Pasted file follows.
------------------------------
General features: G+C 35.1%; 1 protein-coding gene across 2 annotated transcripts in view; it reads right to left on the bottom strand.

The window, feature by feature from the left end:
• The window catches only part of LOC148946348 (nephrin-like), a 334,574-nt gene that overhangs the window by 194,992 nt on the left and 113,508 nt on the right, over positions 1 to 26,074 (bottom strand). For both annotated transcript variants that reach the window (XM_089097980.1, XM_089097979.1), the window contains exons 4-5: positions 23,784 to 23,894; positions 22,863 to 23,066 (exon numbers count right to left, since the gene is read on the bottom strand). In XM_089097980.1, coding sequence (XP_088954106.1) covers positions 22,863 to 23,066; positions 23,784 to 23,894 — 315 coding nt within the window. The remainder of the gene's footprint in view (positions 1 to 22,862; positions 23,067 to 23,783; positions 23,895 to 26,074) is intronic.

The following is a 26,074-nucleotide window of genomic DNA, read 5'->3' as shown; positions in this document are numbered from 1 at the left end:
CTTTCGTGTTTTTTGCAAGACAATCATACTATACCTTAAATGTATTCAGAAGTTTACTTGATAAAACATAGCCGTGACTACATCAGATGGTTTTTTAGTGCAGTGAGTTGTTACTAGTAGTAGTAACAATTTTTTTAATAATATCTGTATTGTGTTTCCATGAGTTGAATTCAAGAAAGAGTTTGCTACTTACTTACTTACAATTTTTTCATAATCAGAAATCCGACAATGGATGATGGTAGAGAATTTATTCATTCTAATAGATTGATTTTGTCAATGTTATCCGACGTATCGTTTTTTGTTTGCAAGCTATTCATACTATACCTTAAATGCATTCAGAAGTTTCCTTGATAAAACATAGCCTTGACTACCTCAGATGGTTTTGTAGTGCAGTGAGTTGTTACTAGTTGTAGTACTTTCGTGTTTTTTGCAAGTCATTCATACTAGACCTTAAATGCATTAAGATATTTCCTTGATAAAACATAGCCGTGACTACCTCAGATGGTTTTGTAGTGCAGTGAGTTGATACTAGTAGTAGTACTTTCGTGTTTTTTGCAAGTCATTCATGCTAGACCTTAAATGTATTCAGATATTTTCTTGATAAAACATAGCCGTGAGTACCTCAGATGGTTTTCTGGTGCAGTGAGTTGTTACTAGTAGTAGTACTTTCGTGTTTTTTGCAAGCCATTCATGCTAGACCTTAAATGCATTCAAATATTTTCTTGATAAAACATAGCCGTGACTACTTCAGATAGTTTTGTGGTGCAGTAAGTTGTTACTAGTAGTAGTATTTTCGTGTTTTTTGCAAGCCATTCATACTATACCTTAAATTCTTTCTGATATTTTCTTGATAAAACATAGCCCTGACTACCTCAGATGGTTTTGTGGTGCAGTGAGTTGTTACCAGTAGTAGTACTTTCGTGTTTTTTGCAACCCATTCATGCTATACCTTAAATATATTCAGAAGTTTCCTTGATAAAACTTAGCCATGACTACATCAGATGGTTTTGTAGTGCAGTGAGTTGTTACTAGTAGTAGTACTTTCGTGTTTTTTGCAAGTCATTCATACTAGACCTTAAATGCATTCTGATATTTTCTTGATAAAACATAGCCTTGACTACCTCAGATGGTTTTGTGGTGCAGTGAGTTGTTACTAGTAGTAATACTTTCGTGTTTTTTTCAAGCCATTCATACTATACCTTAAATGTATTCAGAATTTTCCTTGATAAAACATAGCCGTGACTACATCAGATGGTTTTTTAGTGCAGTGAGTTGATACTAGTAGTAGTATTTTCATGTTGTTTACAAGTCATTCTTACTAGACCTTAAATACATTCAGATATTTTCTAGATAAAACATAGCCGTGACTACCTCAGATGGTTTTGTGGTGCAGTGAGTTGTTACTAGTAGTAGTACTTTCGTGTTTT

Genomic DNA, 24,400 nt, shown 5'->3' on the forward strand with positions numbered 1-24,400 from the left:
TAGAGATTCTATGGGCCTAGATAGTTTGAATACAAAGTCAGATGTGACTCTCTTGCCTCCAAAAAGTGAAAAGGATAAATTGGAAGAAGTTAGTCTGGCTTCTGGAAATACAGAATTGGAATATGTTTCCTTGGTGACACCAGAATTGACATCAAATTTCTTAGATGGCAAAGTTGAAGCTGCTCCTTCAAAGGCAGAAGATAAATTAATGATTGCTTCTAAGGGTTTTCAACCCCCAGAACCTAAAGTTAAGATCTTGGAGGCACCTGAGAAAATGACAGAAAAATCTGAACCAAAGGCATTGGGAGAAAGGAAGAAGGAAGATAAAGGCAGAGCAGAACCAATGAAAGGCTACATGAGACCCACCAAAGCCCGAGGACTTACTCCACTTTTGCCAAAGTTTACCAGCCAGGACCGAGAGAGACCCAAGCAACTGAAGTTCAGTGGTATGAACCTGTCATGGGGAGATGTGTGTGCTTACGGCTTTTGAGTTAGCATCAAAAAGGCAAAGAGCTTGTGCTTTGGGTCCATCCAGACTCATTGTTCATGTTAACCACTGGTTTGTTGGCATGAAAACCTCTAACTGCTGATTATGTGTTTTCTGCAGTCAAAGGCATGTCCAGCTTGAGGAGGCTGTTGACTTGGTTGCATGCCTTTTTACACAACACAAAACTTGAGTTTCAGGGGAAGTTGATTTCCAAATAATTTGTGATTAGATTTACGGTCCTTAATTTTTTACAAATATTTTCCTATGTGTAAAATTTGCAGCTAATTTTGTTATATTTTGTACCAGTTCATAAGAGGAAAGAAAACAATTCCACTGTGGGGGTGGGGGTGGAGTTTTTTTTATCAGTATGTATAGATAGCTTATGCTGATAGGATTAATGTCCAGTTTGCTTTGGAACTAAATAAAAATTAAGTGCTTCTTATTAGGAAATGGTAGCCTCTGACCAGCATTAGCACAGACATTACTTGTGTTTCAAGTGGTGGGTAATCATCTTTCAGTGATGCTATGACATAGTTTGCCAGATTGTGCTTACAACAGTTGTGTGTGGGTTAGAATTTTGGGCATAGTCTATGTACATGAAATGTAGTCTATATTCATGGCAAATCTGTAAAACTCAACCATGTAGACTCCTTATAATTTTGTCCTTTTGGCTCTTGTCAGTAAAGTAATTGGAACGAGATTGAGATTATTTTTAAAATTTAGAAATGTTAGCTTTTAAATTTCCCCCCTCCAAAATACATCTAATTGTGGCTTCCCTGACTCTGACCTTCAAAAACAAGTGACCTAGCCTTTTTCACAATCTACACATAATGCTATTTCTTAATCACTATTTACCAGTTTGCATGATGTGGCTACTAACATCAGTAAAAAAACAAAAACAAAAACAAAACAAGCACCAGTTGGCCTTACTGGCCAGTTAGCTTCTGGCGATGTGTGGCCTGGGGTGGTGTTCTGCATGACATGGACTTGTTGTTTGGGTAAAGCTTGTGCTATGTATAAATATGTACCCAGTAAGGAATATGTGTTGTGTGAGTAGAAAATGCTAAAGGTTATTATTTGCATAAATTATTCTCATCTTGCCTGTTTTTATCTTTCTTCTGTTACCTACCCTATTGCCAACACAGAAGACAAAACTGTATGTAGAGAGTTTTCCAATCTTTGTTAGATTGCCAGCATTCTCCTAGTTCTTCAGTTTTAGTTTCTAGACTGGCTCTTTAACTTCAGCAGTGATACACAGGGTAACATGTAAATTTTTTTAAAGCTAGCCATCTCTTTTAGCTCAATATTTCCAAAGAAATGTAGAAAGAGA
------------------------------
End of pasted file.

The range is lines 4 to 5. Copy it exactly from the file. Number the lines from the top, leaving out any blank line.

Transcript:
The following is a 26,074-nucleotide window of genomic DNA, read 5'->3' as shown; positions in this document are numbered from 1 at the left end:
CTTTCGTGTTTTTTGCAAGACAATCATACTATACCTTAAATGTATTCAGAAGTTTACTTGATAAAACATAGCCGTGACTACATCAGATGGTTTTTTAGTGCAGTGAGTTGTTACTAGTAGTAGTAACAATTTTTTTAATAATATCTGTATTGTGTTTCCATGAGTTGAATTCAAGAAAGAGTTTGCTACTTACTTACTTACAATTTTTTCATAATCAGAAATCCGACAATGGATGATGGTAGAGAATTTATTCATTCTAATAGATTGATTTTGTCAATGTTATCCGACGTATCGTTTTTTGTTTGCAAGCTATTCATACTATACCTTAAATGCATTCAGAAGTTTCCTTGATAAAACATAGCCTTGACTACCTCAGATGGTTTTGTAGTGCAGTGAGTTGTTACTAGTTGTAGTACTTTCGTGTTTTTTGCAAGTCATTCATACTAGACCTTAAATGCATTAAGATATTTCCTTGATAAAACATAGCCGTGACTACCTCAGATGGTTTTGTAGTGCAGTGAGTTGATACTAGTAGTAGTACTTTCGTGTTTTTTGCAAGTCATTCATGCTAGACCTTAAATGTATTCAGATATTTTCTTGATAAAACATAGCCGTGAGTACCTCAGATGGTTTTCTGGTGCAGTGAGTTGTTACTAGTAGTAGTACTTTCGTGTTTTTTGCAAGCCATTCATGCTAGACCTTAAATGCATTCAAATATTTTCTTGATAAAACATAGCCGTGACTACTTCAGATAGTTTTGTGGTGCAGTAAGTTGTTACTAGTAGTAGTATTTTCGTGTTTTTTGCAAGCCATTCATACTATACCTTAAATTCTTTCTGATATTTTCTTGATAAAACATAGCCCTGACTACCTCAGATGGTTTTGTGGTGCAGTGAGTTGTTACCAGTAGTAGTACTTTCGTGTTTTTTGCAACCCATTCATGCTATACCTTAAATATATTCAGAAGTTTCCTTGATAAAACTTAGCCATGACTACATCAGATGGTTTTGTAGTGCAGTGAGTTGTTACTAGTAGTAGTACTTTCGTGTTTTTTGCAAGTCATTCATACTAGACCTTAAATGCATTCTGATATTTTCTTGATAAAACATAGCCTTGACTACCTCAGATGGTTTTGTGGTGCAGTGAGTTGTTACTAGTAGTAATACTTTCGTGTTTTTTTCAAGCCATTCATACTATACCTTAAATGTATTCAGAATTTTCCTTGATAAAACATAGCCGTGACTACATCAGATGGTTTTTTAGTGCAGTGAGTTGATACTAGTAGTAGTATTTTCATGTTGTTTACAAGTCATTCTTACTAGACCTTAAATACATTCAGATATTTTCTAGATAAAACATAGCCGTGACTACCTCAGATGGTTTTGTGGTGCAGTGAGTTGTTACTAGTAGTAGTACTTTCGTGTTTT